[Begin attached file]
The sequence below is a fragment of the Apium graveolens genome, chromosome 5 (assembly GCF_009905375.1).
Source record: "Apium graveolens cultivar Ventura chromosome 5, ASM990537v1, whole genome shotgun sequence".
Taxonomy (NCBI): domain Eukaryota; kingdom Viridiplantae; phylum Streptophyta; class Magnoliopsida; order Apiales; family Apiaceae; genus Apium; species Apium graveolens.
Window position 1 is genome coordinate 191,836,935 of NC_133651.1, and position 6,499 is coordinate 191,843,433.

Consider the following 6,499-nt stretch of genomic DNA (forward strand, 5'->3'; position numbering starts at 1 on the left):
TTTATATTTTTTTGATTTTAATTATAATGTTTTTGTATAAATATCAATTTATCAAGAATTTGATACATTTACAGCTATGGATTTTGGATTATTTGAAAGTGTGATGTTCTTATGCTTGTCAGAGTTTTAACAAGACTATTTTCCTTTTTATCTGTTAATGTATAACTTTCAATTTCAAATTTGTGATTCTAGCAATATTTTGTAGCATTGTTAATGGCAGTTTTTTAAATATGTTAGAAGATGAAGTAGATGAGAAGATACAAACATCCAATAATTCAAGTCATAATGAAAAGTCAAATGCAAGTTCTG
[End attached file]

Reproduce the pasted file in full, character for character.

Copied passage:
The sequence below is a fragment of the Apium graveolens genome, chromosome 5 (assembly GCF_009905375.1).
Source record: "Apium graveolens cultivar Ventura chromosome 5, ASM990537v1, whole genome shotgun sequence".
Taxonomy (NCBI): domain Eukaryota; kingdom Viridiplantae; phylum Streptophyta; class Magnoliopsida; order Apiales; family Apiaceae; genus Apium; species Apium graveolens.
Window position 1 is genome coordinate 191,836,935 of NC_133651.1, and position 6,499 is coordinate 191,843,433.

Consider the following 6,499-nt stretch of genomic DNA (forward strand, 5'->3'; position numbering starts at 1 on the left):
TTTATATTTTTTTGATTTTAATTATAATGTTTTTGTATAAATATCAATTTATCAAGAATTTGATACATTTACAGCTATGGATTTTGGATTATTTGAAAGTGTGATGTTCTTATGCTTGTCAGAGTTTTAACAAGACTATTTTCCTTTTTATCTGTTAATGTATAACTTTCAATTTCAAATTTGTGATTCTAGCAATATTTTGTAGCATTGTTAATGGCAGTTTTTTAAATATGTTAGAAGATGAAGTAGATGAGAAGATACAAACATCCAATAATTCAAGTCATAATGAAAAGTCAAATGCAAGTTCTG